Credit: NYC Mayor's Office
Does anybody care about the quality of housing? Apparently not, or at least not in New York. How and where you live is only a numbers game, as Mayor Bill de Blasio’s announcement of a plan to “spend” up to $40 billion to create “affordable” housing in the city makes clear.
De Blasio and his team actually assume that they will attract about 75 percent of that $40 billion from private development, and a majority of the rest of it will come from existing state and federal funds. The latter will mainly pay for subsidizing those who truly cannot afford to live in New York anymore, including the elderly, and for rehabilitation of existing buildings. The biggest trick of the plan is that the mayor wants to make the inclusion of “affordable” housing mandatory for any large-scale development. He already forced the Domino development, around the factory of that name in Brooklyn, to add more such units in return for building their colossal (and architecturally, moderately interesting) new neighborhood looking out at Manhattan’s crystal spires.
In return, de Blasio wants to make it easier to get a building off the ground in the city. The problem is that—as Curbed and New York Magazine stated in their takeaways of the plan—his council does not want to give up the power to stop or promote developments in their district, while the difficult issues of how to change the rules and regulations will now be picked up by a committee that at some time, maybe, will make recommendations.
As far as I can tell—and I admit to not having read the 116-page plan with a loupe—it is all hot air that formalizes the idea that New York wants to keep building more cookie-cutter apartment and condo towers, differentiated by height and somewhat by size, as well as by location. The closer to 57th and 5th Avenue and the higher up you are, the more expensive your living space. Other than views and location, though, there is nothing about the new or proposed developments to differentiate them. Mayor de Blasio just wants to mass produce more cells for as many people as possible.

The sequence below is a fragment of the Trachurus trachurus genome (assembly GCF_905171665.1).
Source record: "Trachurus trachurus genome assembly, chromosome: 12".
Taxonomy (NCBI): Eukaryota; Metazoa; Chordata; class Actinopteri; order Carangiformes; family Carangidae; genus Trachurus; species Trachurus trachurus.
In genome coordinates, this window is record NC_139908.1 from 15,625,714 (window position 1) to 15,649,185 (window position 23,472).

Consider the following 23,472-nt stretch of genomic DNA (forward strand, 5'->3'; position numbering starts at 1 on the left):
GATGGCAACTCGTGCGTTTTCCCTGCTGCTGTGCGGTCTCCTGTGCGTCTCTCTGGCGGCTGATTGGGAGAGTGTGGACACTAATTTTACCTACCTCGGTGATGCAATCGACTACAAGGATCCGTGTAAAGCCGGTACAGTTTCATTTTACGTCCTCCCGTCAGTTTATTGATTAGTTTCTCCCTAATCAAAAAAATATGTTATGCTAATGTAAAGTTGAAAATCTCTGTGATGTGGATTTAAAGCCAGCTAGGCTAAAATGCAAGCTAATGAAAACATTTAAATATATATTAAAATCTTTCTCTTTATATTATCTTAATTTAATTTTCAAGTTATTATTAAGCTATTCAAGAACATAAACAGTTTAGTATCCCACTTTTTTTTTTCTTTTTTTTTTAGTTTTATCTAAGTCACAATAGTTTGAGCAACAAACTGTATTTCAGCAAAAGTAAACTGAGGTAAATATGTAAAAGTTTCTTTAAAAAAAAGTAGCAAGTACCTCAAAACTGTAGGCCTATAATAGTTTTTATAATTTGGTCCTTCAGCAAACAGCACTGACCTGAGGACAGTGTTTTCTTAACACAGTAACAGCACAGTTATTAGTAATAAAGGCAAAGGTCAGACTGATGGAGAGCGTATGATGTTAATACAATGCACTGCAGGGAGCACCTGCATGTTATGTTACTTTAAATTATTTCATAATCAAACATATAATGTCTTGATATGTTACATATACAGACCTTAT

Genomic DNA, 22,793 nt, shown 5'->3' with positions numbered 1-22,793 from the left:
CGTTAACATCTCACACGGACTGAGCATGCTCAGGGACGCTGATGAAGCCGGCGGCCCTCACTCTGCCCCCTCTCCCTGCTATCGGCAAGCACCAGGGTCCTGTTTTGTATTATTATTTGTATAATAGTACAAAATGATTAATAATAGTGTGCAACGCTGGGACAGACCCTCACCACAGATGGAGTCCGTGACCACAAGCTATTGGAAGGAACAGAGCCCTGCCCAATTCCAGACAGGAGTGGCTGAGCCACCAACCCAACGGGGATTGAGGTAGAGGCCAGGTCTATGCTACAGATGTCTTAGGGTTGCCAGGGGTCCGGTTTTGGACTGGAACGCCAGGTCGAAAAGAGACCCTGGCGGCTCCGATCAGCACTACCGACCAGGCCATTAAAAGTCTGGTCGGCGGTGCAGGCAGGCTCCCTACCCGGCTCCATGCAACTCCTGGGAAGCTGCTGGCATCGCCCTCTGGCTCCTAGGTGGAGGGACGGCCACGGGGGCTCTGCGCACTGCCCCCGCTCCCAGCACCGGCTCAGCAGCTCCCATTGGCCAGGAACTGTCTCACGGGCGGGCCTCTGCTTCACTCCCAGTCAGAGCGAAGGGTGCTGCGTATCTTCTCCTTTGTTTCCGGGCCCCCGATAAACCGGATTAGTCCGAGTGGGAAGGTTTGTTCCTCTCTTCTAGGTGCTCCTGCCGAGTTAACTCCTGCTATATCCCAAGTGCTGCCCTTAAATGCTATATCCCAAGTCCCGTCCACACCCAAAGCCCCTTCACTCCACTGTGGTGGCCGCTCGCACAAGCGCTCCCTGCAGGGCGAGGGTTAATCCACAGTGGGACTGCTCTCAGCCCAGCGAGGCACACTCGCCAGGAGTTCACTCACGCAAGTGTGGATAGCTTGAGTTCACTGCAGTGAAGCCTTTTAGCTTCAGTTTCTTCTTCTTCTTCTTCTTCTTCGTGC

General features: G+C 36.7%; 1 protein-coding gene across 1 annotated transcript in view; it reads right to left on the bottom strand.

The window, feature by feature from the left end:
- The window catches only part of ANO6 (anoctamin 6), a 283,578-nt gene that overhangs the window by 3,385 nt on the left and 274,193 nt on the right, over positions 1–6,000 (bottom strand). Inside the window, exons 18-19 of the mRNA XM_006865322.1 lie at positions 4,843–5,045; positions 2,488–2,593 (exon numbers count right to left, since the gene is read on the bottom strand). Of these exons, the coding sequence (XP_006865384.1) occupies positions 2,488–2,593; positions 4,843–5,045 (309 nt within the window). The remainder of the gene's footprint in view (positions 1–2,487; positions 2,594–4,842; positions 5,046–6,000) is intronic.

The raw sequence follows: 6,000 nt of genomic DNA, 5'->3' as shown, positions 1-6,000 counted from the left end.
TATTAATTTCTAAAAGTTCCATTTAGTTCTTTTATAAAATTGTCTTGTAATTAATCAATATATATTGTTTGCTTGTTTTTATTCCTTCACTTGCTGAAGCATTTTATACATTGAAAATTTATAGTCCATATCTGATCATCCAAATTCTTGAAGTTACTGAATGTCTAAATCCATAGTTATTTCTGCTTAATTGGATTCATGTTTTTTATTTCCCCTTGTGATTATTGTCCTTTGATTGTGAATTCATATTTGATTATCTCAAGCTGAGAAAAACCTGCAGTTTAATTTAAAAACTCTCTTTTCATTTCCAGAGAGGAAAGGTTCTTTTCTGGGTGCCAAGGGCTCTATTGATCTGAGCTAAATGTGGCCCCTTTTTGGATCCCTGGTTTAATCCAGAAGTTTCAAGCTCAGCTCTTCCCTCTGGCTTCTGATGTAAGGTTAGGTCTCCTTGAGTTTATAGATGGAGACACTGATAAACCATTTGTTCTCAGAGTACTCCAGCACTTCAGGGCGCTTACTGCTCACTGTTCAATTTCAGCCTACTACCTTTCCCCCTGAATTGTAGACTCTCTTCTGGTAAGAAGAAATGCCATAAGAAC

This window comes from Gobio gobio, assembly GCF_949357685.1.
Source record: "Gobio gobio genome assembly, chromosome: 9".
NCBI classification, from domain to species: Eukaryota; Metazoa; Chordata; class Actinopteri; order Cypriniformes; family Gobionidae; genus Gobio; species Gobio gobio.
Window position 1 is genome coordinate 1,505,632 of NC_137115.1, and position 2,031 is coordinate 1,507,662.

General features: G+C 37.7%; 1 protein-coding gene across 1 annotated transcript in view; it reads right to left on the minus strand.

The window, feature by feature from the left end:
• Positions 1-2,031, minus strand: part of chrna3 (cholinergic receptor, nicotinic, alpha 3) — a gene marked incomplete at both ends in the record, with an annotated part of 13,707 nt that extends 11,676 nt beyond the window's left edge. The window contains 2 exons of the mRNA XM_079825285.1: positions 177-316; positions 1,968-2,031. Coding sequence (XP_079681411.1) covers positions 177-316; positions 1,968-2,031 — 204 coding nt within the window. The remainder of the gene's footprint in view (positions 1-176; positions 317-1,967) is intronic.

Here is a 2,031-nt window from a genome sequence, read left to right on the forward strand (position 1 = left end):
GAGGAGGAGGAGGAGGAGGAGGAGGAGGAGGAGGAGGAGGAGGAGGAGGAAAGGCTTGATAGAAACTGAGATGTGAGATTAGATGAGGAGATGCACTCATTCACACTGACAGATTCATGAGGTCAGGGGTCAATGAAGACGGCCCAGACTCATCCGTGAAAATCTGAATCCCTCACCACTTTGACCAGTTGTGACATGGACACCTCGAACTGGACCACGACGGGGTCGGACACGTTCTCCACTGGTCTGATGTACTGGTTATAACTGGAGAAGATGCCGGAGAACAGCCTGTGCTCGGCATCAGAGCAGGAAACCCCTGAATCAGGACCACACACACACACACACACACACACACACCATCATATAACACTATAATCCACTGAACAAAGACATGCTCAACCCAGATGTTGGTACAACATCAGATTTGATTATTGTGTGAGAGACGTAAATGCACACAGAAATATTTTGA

It is doubtful whether de Blasio will have any success with this plan. Not only does he have to get developers to step up to the plate, but he has to give them room, and you know that neighbors and their representatives will be raring for a fight about anything tall and big next to their existing cells.
The Stuyvesant Town and Peter Cooper Village apartments
Credit: Dan DeLuca/Flickr
I would argue that the better solution would be to ask architects and others to come up with alternative models that might let New York develop in a denser, more integrated, and more sensible manner. Perhaps his predecessor’s commissioning of ideas about how to confront climate change through design might be a model. Let’s not forget that this is the city that came up with and legislated the “dumbbell tenement” to ensure that at least some light and air entered into the middle of apartments. This is also the city that produced marvels such as the London Terrace Gardens, a block-sized apartment development surrounding generous shared outdoor space. Even modernist enclaves such as Stuyvesant Town and Peter Cooper Village have proven to be durable alternatives to cramped blocks. More recently, the much-maligned original plan for Atlantic Yards would have created differentiated living conditions that mixed different forms, uses, and income levels in a dense, but striking new community. The current plan, though innovative in its modular construction, will just add more boxes.
It is not just a problem, in other words, of making space for the poor in New York. It is a case of looking at the ways in which space is arranged and used throughout the City, and coming up with ways to create a more pleasant living and working environment. There are models for that around the world, and there are ways in which it could be accomplished. All it needs is a political look at physical reality, not abstract social agendas.
Aaron Betsky is a regularly featured columnist whose stories appear on this website each week. His views and conclusions are not necessarily those of ARCHITECT magazine nor of the American Institute of Architects.
Second image used with permission via a Creative Commons license with Flickr user Dan DeLuca